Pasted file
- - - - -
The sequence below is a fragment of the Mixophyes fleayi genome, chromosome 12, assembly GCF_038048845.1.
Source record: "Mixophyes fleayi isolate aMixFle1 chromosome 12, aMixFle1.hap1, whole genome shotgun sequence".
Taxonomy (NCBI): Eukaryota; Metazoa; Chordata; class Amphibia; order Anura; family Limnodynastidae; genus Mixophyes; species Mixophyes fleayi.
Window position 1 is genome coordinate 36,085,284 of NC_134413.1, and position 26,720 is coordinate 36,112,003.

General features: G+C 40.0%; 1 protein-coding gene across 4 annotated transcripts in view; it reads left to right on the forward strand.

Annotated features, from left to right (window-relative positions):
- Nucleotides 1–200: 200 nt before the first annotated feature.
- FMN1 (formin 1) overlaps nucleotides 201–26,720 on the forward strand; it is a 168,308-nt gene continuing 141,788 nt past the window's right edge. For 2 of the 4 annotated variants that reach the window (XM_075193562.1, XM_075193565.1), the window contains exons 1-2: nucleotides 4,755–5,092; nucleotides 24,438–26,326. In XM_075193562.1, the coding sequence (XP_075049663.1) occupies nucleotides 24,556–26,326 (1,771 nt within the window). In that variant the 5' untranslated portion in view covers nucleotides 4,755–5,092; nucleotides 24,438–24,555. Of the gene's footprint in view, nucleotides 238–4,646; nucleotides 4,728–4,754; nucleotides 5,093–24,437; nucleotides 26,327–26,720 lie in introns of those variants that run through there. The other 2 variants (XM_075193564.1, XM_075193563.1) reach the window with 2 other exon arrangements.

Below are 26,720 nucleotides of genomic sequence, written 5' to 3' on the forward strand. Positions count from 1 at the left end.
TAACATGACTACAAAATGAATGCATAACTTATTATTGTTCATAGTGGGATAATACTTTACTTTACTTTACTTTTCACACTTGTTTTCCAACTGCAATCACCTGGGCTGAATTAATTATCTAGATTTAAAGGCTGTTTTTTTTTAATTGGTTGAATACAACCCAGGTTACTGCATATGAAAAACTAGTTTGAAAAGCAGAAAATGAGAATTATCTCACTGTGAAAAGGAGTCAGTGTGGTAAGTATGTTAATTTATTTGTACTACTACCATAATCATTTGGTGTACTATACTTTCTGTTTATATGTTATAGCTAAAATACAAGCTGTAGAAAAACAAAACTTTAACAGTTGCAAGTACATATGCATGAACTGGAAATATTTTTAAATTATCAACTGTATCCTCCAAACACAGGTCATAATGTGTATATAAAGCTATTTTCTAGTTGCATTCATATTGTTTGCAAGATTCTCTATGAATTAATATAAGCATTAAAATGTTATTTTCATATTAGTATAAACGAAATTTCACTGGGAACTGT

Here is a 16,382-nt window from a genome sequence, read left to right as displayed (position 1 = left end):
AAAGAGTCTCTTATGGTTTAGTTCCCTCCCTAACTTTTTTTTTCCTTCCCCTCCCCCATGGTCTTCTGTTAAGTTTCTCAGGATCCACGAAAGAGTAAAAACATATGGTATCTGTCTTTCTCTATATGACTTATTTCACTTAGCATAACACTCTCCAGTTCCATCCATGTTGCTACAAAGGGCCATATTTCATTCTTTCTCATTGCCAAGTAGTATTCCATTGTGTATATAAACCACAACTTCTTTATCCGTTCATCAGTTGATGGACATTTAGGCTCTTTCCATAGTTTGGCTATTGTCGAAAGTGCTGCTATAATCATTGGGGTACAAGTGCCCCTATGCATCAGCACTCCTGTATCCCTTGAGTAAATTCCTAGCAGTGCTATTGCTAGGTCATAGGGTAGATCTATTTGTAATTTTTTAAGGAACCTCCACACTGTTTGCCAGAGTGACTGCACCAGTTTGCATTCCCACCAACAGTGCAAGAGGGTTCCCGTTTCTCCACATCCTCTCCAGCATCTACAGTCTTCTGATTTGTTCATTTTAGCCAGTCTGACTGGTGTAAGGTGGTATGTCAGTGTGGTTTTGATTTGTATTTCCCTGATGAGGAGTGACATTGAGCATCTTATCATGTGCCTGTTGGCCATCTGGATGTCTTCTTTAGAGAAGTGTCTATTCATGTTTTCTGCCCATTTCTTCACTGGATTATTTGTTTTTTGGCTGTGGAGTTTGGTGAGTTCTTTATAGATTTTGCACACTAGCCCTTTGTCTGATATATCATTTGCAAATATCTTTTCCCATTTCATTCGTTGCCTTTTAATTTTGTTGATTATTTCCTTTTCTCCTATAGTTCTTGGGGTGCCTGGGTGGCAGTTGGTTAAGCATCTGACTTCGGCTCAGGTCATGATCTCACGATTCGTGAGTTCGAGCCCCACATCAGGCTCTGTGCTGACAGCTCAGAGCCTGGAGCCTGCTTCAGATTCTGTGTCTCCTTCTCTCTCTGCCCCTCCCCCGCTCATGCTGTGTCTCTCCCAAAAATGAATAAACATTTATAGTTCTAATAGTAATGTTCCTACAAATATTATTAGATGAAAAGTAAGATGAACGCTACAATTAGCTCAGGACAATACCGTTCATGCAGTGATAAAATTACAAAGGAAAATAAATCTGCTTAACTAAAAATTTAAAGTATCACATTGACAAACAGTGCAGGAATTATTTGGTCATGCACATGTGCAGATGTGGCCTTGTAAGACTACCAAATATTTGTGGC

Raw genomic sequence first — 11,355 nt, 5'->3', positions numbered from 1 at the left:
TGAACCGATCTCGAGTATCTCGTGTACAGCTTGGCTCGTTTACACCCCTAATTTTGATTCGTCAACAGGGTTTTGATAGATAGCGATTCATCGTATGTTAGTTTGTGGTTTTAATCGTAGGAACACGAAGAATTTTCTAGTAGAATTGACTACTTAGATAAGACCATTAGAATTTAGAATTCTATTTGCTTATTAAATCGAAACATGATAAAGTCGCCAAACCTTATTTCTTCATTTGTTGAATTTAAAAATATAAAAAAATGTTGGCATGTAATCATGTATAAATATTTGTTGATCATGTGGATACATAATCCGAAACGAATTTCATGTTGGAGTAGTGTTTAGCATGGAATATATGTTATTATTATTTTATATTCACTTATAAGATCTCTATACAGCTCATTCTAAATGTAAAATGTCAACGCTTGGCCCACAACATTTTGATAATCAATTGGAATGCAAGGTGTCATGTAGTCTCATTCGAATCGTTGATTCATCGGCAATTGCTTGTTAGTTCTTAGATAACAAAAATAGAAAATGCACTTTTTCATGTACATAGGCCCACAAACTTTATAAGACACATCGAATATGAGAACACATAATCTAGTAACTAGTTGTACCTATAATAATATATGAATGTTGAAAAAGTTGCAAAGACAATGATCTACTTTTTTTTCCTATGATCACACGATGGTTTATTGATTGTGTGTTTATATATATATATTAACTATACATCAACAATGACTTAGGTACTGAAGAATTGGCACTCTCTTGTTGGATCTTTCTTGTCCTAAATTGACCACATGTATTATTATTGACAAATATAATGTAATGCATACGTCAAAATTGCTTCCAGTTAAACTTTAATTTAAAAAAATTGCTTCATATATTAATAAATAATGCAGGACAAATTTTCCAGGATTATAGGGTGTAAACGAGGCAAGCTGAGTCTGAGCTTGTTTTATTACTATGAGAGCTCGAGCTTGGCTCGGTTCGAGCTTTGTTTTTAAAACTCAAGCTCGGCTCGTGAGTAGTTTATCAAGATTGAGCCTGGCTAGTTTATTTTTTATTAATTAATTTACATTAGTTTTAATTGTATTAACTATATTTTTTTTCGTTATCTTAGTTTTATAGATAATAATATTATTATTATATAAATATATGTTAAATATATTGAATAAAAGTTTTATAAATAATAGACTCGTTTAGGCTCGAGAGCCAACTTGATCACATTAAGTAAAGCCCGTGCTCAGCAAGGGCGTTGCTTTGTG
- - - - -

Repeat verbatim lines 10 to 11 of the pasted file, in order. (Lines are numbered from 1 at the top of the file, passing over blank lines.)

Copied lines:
TAACATGACTACAAAATGAATGCATAACTTATTATTGTTCATAGTGGGATAATACTTTACTTTACTTTACTTTTCACACTTGTTTTCCAACTGCAATCACCTGGGCTGAATTAATTATCTAGATTTAAAGGCTGTTTTTTTTTAATTGGTTGAATACAACCCAGGTTACTGCATATGAAAAACTAGTTTGAAAAGCAGAAAATGAGAATTATCTCACTGTGAAAAGGAGTCAGTGTGGTAAGTATGTTAATTTATTTGTACTACTACCATAATCATTTGGTGTACTATACTTTCTGTTTATATGTTATAGCTAAAATACAAGCTGTAGAAAAACAAAACTTTAACAGTTGCAAGTACATATGCATGAACTGGAAATATTTTTAAATTATCAACTGTATCCTCCAAACACAGGTCATAATGTGTATATAAAGCTATTTTCTAGTTGCATTCATATTGTTTGCAAGATTCTCTATGAATTAATATAAGCATTAAAATGTTATTTTCATATTAGTATAAACGAAATTTCACTGGGAACTGT

Here is a 16,382-nt window from a genome sequence, read left to right as displayed (position 1 = left end):